In 2019, that dream became a reality with the founding of Moyo Gems, a miner-to-market collaboration focused on creating a more equitable and responsible gemstone supply chain that is changing the status quo for women artisanal miners (and their male allies!*) in Tanga, Tanzania and Taita-Taveta and Kwale Counties in Kenya.
The Moyo Gems program buys directly from artisanal miners and tracks those gemstones through export and faceting, creating more value for the miners and resulting in radical transparency for the market.
How exactly does Moyo Gems do this? We're so glad you asked.
We focus on education.
The Gemological Institute of America (GIA) piloted a comprehensive Artisanal Mining training for members of the Tanzania Women Miners Association. This training was the first time many of these miners had ever received this kind of information about the gems they were finding. A year or two after this training and resulting enthusiasm from the women miners in the region, the Moyo Gems project was co-created with the women miners in their villages. This project is a collaboration with the Tanzanian Women Miners Association (TAWOMA), Association for Women in Energy and Extractives in Kenya (AWEIK), Pact, our company, and fellow gem suppliers Nineteen48 and Maison Piat.
We encourage formalization.
To participate in the Moyo Market Days, which are typically held over three days in the mining villages, miners must meet specific criteria:
- They must be members of TAWOMA (Tanzania) or AWEIK (Kenya)
- They have attended occupational health and safety training provided locally by Pact at no cost
- They need to demonstrate a legal right to mine their concession
By starting with achievable criteria and progressively raising standards, we aim to create safer, more productive, and formalized mining practices.
We offer consistent, local market access.
Once miners meet the participation criteria, they are invited to attend regular Market Days. During these events, they have the opportunity to sell their gemstones directly to international buyers ANZA, Nineteen48 and Maison Piat. Local gem brokers, who have been vetted by TAWOMA and hold valid licenses, also attend. Each miner selects a broker to represent her, transforming the relationship between miners and brokers into a partnership based on fairness. The miners meet with international gem suppliers (or our export broker representing us) face-to-face and get a direct understanding of their value on the international market.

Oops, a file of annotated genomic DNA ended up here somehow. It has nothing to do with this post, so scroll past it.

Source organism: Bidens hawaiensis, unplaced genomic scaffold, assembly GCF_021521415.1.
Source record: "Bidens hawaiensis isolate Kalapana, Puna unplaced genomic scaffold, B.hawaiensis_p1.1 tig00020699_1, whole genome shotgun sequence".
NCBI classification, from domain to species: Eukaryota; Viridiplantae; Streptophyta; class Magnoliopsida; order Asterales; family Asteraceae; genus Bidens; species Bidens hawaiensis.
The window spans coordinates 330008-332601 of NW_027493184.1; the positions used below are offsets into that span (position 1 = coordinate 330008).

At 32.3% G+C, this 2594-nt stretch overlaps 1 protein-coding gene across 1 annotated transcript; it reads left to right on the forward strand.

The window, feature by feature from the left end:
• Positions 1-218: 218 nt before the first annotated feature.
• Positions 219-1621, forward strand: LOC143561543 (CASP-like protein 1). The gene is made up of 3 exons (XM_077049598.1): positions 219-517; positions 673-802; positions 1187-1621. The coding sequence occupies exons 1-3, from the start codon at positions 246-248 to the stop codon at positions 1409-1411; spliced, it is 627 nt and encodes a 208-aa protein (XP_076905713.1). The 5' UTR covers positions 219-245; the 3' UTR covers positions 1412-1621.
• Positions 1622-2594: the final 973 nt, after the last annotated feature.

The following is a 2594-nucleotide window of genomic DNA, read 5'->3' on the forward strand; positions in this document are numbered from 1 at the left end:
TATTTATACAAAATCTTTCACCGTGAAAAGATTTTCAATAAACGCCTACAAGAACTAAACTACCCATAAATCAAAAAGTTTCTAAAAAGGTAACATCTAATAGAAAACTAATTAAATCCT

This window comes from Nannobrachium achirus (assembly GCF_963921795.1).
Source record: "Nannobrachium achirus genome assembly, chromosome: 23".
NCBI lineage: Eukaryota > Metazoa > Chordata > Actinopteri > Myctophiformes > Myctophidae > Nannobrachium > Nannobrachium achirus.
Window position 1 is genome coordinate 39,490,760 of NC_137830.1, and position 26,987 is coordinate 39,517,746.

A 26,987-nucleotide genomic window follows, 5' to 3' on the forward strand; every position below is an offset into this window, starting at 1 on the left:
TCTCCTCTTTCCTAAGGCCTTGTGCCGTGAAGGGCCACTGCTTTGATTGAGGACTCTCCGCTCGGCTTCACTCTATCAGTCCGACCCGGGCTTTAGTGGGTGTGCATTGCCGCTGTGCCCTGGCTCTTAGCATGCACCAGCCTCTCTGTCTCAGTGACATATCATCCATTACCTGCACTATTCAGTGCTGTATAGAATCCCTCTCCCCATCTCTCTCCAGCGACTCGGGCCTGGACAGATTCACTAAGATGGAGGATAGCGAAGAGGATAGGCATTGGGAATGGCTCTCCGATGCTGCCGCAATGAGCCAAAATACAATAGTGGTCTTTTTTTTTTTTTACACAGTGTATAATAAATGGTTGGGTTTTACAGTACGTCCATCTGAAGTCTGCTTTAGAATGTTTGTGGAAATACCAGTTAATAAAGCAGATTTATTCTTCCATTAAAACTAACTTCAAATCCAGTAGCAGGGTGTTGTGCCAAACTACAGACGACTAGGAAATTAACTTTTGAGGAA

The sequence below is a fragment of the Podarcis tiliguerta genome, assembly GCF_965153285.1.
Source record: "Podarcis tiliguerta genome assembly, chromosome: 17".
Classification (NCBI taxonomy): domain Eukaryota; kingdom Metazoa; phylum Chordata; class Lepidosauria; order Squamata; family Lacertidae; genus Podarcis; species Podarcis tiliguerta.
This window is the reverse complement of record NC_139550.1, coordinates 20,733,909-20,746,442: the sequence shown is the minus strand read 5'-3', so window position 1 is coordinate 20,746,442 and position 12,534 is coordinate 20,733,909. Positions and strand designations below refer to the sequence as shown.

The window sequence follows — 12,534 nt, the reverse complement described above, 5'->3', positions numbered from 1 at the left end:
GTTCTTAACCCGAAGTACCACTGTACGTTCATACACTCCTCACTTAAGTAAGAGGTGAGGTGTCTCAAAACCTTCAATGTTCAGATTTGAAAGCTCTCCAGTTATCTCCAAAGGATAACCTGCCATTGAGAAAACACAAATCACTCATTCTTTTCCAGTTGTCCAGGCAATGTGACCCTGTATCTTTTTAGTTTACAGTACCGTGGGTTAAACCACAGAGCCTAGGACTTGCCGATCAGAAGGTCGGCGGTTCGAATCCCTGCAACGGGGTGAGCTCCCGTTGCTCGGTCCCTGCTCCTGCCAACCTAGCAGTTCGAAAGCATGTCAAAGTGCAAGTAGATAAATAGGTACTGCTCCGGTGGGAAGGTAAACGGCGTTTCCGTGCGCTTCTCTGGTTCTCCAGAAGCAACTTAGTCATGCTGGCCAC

What's the impact?
For the miners:
Financial: The most tangible benefit for the miners is increased income: miners report receiving 3-10 times more for their gemstones through Moyo Gems than they would have through the traditional local broker supply chain. They receive 95% of the export price of their gemstones, while paying the local broker 5% to help them negotiate the deal directly with international suppliers.
Knowledge: Beyond the financial benefits, we are proud to be empowering women miners in ways that give them greater knowledge of gemstones, the market, and mining safety, in addition to working towards financial security.
Empowerment: When we first conducted the Market Days, the women often did not question the price we offered: we had to teach them to counter our offers! Now the women are much more likely to know their asking price and negotiate.
Community beneficiation: A number of other educational programs have been launched in this region for participating Moyo miners. Pact works with grantors, the miner associations of TAWOMA and AWEIK, and the women participating in Moyo Gems to select how best to use funds received through grants to benefit their communities, such as TAWOMA Youth’s initiative that is training 18-25 year old young women how to facet gems. Thanks to generous donors, Pact has worked with TAWOMA to implement its Worth program offering its members financial literacy training.
For the industry:
Novel model: Through Moyo Gems, we have established a cyclical business model that gives back more than it takes from the communities we work with. We meticulously track our gemstones from the miners, to our cutters, to our designers and retailers who represent the gems. We strive to represent a beneficial model for others looking to change the status quo in the jewelry supply chain.
Transparency: This direct model of miner-to-international supplier with minimal transactions in the middle of the gem’s journey results in radical transparency of the gem’s origins to the end customer or collector. We can document this journey for some of our gems through blockchain, harnessing technology to link the details and origin on the supply side to the end market side.
Storytelling: The radically short supply chain allows for the individual and collective stories of the miners and their gems to be translated and told, via facts and photos, to the end customer.
How did Moyo Gems come to be?
Through the ANZA Gems’ team travels and many mine visits, we’ve discovered that many miners, despite their incredibly hard work, lack essential gemstone education. This knowledge gap puts them at a significant disadvantage when it comes to selling their gemstones—and women miners (about 30% of the artisanal work force in the region) are at a particular disadvantage.